Unemployment could reach 30% in Queenstown
Queenstown Lakes Mayor Jim Boult has laid out the "sobering, chilling" reality the district faces due to the Covid-19 pandemic.
The district's economy is predicted to shrink by 40 percent with unemployment likely to reach 25 to 30 percent.
Boult said, in only a month, the district went from New Zealand's most successful to potentially one of its poorest.
"By a massive margin, we will be the most detrimentally affected district in Aotearoa New Zealand," he said.
"The sad and harsh reality is that the cold breath of what has struck us now will be felt for years to come.
"Many in our community understandably worry about their future in our district. Regrettably, we are likely to see a migration of some of our younger people away from the district simply through lack of job opportunities.
"We have a massive task before us. It is a task that we must undertake together. The time for squabbles over matters that are no longer relevant is gone.
"For a very long period of time, growth will cease to be a subject for discussion and instead our mantra will be survival."
At this week's council meeting he outlined the more than 8400 welfare requests the council had received since the outbreak.
"The most common requests are for food and grocery essentials (80 percent) and housing or rental support (20 percent). There are also smaller numbers seeking bedding, clothing, and help with utility and medical costs.
"The most common reason for food requests is to enable people to use what little money they have to pay other bills. Many people are accruing rental debt or depleting savings (if they have any) to sustain their current living situation," he said.
"Queenstown Lakes has a significant population of migrant workers, many of whom are newly unemployed as a result of the Covid-19 lockdown and not eligible for government financial support due to their visa status.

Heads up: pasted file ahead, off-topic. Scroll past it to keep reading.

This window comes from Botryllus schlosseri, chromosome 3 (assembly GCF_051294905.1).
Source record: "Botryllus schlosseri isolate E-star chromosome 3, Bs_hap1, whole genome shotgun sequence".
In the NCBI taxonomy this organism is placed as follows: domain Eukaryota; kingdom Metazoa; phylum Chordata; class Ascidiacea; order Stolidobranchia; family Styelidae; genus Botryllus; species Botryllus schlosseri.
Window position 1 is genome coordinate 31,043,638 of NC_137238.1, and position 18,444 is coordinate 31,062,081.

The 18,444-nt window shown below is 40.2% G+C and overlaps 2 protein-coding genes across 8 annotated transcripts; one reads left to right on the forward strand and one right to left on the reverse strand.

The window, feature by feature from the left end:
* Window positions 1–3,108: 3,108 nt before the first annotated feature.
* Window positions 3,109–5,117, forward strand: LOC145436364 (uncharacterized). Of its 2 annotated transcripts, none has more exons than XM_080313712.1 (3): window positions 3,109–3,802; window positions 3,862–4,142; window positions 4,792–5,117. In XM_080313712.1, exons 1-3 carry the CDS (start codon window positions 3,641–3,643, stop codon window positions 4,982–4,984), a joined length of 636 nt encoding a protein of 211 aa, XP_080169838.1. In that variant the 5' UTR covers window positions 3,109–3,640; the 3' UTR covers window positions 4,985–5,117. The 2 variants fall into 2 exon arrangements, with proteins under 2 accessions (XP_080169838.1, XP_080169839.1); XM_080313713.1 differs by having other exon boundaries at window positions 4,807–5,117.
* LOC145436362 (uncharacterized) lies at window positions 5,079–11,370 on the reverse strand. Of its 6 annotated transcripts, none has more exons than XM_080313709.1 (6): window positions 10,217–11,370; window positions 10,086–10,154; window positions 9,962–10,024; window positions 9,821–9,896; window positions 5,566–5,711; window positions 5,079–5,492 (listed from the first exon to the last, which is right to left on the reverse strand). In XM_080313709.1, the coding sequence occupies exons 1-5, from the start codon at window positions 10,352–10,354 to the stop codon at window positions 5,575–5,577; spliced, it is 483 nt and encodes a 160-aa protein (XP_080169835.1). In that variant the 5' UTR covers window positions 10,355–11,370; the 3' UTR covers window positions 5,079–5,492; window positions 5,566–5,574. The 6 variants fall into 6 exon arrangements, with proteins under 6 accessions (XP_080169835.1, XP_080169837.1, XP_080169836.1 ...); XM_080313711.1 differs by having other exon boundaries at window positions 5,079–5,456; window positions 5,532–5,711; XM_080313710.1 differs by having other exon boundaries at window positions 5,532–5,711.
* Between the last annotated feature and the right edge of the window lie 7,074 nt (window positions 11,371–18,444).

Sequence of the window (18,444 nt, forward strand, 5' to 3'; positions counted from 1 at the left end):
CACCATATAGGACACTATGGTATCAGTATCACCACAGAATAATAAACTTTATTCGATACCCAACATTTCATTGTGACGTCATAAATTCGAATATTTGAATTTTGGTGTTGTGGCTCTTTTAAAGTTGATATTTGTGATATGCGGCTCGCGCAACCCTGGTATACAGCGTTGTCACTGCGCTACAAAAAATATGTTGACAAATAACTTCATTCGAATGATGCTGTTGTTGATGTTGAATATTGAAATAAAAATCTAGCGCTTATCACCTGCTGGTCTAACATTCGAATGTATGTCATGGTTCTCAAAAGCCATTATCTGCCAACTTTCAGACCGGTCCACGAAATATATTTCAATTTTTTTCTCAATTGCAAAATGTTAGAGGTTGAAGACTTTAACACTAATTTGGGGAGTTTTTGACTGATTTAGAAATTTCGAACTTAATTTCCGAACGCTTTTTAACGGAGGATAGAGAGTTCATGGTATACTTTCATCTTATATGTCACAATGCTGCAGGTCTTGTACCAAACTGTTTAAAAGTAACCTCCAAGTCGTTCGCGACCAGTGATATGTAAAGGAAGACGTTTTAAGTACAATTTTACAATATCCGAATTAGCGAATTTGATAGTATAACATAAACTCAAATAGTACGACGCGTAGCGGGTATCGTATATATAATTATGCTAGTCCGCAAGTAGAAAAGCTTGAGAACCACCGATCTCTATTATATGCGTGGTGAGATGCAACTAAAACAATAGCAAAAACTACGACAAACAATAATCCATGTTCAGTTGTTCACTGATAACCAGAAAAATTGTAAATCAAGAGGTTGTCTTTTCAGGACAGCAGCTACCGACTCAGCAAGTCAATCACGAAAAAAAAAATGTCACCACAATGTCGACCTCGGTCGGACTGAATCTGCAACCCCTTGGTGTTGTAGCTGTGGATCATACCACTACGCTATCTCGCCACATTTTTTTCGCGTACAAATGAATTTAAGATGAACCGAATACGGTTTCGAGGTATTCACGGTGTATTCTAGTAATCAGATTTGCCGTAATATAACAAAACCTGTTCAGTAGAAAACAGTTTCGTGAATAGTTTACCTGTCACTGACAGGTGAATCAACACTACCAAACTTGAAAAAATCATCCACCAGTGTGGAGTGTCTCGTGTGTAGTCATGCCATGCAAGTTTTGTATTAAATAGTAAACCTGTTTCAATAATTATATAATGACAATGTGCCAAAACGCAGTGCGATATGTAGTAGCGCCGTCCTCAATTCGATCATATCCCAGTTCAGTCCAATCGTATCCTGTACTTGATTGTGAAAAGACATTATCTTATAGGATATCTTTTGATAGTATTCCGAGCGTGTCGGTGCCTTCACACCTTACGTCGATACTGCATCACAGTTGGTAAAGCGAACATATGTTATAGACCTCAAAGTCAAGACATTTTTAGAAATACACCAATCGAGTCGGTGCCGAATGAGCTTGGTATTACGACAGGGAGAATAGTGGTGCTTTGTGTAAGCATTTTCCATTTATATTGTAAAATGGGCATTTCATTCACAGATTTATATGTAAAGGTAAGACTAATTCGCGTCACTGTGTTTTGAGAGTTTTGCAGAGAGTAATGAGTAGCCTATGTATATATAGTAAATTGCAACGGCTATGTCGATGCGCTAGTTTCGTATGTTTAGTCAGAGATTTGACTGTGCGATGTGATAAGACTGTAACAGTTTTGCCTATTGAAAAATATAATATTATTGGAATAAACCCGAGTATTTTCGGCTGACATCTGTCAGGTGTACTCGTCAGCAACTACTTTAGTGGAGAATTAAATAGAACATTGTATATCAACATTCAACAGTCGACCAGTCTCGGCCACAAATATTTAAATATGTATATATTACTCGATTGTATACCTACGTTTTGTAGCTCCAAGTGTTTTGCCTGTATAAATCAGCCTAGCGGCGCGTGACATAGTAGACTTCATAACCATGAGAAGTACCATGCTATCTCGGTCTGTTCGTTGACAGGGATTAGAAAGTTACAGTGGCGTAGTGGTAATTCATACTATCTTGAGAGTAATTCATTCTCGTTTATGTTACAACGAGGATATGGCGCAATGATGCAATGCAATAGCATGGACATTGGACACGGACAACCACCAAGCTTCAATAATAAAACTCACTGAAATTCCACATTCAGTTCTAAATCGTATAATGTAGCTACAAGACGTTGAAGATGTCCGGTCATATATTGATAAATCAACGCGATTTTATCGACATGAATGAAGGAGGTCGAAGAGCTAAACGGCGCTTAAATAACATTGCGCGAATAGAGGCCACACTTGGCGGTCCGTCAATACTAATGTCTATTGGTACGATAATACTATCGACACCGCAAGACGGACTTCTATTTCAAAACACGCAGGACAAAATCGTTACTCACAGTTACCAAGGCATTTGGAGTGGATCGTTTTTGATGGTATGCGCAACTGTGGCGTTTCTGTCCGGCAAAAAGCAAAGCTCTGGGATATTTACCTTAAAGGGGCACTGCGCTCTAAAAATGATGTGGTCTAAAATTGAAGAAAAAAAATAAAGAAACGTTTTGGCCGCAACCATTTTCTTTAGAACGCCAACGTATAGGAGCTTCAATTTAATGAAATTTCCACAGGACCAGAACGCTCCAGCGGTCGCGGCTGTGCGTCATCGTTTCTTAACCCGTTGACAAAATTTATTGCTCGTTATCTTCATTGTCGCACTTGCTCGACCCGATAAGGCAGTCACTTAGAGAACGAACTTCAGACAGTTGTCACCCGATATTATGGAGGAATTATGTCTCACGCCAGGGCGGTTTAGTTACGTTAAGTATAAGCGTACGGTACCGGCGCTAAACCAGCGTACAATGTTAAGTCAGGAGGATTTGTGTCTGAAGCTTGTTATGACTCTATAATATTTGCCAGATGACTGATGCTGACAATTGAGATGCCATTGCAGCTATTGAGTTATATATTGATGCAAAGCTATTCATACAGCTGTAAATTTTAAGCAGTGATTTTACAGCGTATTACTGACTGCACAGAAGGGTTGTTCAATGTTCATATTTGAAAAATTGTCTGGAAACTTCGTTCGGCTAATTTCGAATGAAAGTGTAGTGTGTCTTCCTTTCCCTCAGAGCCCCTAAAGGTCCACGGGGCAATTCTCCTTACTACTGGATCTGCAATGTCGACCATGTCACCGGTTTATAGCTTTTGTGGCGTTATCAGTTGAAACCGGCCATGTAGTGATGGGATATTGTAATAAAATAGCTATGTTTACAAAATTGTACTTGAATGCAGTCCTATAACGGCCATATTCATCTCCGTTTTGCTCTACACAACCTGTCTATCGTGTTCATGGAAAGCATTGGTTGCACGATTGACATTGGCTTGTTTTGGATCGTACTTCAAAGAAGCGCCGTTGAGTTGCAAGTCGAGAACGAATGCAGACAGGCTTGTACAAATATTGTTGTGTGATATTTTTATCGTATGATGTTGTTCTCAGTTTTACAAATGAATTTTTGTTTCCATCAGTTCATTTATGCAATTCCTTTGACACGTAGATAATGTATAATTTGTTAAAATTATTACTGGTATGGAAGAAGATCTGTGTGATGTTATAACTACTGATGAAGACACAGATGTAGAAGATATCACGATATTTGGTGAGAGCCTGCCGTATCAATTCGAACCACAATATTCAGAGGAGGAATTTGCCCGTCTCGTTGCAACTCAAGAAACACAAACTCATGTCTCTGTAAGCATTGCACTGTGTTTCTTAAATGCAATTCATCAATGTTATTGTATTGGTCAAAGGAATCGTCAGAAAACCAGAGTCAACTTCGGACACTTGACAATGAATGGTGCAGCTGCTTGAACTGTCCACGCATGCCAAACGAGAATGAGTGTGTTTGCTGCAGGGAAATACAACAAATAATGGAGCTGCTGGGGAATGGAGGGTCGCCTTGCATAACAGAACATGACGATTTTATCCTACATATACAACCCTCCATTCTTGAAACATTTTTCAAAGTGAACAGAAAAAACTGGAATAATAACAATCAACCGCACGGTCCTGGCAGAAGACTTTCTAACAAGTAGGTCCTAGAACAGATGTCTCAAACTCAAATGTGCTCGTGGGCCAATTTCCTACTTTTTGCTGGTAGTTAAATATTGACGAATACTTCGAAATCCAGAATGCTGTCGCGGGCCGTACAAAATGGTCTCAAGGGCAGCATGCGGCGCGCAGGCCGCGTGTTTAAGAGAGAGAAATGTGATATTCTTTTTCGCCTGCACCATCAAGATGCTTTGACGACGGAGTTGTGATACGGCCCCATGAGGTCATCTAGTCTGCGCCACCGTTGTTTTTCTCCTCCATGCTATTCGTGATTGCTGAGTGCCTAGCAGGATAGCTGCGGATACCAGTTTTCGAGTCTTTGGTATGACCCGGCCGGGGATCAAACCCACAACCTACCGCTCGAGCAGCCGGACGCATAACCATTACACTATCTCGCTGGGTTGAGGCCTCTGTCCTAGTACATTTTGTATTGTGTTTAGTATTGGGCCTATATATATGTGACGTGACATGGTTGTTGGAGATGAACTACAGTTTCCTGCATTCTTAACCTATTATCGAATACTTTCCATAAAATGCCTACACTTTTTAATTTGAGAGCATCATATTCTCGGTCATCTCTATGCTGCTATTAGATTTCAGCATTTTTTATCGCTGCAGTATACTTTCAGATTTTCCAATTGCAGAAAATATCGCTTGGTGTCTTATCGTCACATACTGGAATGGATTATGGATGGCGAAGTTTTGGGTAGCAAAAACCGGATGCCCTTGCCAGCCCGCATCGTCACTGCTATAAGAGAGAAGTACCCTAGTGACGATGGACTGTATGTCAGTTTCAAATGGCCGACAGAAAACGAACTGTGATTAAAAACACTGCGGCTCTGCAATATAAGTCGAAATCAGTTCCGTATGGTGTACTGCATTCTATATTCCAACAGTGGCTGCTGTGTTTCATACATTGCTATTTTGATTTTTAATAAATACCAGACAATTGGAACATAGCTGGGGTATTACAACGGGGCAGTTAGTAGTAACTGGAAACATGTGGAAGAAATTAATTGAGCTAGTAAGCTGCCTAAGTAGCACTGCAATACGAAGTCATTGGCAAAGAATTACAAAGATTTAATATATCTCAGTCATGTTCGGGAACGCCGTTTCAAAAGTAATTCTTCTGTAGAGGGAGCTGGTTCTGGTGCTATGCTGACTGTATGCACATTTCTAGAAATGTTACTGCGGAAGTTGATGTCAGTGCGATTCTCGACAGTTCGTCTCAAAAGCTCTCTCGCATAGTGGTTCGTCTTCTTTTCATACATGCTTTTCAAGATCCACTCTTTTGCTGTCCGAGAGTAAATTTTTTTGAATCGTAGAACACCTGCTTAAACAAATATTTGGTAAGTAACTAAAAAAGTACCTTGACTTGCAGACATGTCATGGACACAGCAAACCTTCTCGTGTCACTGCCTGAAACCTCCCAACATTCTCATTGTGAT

"The migrant workers are a key part of the economy and community in the district and the continued stress under which they are currently living is having a wide-reaching effect."
The district is home to little over 40,000 residents.
Boult had strongly advocated for changes to the welfare system to support migrant workers now fallen into hardship due to the crisis.
While the situation was bleak, Boult said there was reason for optimism.
"I remind you all, that most of us moved here because we understandably fell in love with the district. That will not cease simply because of the wall of problems we now face," he said.
"Our community is very much based on the tourism economy. Many in our community, and I count myself as one of those, look to a future where we are no longer so dependent on tourism. We must diversify our economy. We must also consider the negative side of global tourism and the concern for the effects of mass tourism on our communities and our environment. In the future, we must do things differently.
"Our immediate concern right now however, must focus on getting our economy moving to ensure those in our community have an income."
Boult said two taskforces would be formed - one concentrating on community recovery and ensuring the vulnerable were looked after; and the other would focus on economic recovery.